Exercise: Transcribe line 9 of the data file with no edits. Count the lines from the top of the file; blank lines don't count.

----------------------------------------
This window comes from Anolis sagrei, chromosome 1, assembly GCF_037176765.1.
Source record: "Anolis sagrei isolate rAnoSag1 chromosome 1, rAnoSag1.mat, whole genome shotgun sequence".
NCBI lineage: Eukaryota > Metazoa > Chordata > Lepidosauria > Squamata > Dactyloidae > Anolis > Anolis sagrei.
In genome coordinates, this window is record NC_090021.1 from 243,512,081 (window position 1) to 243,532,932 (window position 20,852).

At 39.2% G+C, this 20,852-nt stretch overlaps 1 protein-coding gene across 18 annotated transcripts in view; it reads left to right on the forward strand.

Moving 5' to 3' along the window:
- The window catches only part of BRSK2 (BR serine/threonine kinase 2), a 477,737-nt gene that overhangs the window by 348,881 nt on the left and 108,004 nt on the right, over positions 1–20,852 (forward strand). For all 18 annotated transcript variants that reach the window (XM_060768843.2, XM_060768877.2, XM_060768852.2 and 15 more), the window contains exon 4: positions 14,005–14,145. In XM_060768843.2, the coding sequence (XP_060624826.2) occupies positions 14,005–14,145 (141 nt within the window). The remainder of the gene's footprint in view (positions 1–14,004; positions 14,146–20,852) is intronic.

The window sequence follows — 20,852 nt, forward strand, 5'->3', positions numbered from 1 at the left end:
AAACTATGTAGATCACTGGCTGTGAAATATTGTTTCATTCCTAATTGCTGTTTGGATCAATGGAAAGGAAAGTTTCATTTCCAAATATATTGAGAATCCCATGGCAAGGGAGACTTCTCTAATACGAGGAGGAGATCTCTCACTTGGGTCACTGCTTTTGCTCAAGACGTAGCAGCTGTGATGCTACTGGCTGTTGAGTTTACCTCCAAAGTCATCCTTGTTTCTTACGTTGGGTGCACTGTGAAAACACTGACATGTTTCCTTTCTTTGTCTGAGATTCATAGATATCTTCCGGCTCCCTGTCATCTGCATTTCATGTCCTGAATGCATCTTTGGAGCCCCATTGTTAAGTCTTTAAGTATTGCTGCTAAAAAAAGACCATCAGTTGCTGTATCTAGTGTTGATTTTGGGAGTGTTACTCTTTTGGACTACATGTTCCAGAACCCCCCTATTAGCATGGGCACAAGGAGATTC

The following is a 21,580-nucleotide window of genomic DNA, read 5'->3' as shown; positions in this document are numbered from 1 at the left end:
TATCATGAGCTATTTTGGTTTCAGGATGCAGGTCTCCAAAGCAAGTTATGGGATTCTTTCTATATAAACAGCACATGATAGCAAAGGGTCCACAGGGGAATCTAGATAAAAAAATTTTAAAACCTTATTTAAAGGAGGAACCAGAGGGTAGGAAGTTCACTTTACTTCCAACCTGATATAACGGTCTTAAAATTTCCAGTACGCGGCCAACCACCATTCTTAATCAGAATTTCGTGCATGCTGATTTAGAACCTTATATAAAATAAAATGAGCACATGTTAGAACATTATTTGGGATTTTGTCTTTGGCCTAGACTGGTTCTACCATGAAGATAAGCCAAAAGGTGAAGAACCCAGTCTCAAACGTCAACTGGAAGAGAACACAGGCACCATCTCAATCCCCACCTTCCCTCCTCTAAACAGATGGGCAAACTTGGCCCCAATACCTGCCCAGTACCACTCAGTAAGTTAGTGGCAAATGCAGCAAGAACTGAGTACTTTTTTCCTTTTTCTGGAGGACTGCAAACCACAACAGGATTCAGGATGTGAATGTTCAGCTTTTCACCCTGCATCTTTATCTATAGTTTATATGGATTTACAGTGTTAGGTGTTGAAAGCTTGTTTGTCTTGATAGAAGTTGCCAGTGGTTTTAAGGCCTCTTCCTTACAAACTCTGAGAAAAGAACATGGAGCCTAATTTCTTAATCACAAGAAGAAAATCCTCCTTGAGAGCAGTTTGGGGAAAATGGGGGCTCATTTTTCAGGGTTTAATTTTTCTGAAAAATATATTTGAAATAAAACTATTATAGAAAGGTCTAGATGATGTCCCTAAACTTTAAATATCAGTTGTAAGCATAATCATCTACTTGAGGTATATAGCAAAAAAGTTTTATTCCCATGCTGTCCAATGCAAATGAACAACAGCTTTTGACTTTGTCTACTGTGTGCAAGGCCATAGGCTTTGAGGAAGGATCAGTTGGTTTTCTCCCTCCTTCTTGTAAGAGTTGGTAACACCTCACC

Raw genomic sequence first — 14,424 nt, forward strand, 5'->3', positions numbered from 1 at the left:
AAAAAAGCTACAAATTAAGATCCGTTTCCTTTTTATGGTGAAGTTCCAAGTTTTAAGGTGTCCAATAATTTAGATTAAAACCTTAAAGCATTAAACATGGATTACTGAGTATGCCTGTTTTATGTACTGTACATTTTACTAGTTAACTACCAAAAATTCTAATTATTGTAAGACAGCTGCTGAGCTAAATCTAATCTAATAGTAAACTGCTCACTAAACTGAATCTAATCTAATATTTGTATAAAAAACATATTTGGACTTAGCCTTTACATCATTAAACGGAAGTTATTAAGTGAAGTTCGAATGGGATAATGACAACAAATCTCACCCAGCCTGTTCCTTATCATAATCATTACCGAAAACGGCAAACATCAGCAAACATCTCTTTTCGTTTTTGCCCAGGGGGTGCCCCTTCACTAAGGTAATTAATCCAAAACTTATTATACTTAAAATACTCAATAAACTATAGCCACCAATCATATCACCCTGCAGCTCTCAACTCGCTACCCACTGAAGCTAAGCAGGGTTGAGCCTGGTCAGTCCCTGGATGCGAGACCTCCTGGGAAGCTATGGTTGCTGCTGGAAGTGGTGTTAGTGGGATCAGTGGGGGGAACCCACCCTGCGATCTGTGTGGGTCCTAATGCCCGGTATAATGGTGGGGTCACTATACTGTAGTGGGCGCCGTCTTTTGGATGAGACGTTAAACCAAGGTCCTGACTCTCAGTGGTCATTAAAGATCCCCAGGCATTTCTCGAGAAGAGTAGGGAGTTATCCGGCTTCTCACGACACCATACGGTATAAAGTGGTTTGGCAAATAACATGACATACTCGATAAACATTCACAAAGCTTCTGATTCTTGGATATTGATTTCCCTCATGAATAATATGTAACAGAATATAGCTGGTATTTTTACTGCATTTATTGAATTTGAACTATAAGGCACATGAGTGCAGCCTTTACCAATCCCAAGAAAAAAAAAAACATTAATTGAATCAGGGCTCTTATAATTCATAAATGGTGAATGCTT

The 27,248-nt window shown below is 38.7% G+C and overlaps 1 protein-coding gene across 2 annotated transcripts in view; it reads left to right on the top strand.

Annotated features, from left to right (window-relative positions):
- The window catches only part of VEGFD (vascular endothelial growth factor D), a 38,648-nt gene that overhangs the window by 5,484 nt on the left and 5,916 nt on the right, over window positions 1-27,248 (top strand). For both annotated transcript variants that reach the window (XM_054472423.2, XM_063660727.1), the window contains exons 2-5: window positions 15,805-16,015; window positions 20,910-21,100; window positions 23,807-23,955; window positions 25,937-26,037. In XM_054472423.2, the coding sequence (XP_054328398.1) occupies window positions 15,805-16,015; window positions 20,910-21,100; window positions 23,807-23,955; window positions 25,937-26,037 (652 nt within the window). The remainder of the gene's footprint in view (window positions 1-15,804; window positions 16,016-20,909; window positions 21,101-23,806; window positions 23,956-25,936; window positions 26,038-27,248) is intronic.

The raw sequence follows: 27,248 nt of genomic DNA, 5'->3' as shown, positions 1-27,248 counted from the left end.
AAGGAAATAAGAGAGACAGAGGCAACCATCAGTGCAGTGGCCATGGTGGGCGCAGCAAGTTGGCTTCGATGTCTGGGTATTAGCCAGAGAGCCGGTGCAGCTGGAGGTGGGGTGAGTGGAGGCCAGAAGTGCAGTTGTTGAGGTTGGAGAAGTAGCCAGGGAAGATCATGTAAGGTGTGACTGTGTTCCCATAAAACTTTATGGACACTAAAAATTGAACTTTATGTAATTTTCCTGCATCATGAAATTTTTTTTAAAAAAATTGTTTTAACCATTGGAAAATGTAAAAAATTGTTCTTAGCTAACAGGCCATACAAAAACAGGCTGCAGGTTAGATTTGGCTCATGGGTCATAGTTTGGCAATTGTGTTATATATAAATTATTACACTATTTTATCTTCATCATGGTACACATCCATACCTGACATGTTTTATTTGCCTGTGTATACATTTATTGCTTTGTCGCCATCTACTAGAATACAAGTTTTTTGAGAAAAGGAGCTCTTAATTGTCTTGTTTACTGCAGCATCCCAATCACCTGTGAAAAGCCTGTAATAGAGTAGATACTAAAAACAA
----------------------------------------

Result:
AAACTATGTAGATCACTGGCTGTGAAATATTGTTTCATTCCTAATTGCTGTTTGGATCAATGGAAAGGAAAGTTTCATTTCCAAATATATTGAGAATCCCATGGCAAGGGAGACTTCTCTAATACGAGGAGGAGATCTCTCACTTGGGTCACTGCTTTTGCTCAAGACGTAGCAGCTGTGATGCTACTGGCTGTTGAGTTTACCTCCAAAGTCATCCTTGTTTCTTACGTTGGGTGCACTGTGAAAACACTGACATGTTTCCTTTCTTTGTCTGAGATTCATAGATATCTTCCGGCTCCCTGTCATCTGCATTTCATGTCCTGAATGCATCTTTGGAGCCCCATTGTTAAGTCTTTAAGTATTGCTGCTAAAAAAAGACCATCAGTTGCTGTATCTAGTGTTGATTTTGGGAGTGTTACTCTTTTGGACTACATGTTCCAGAACCCCCCTATTAGCATGGGCACAAGGAGATTC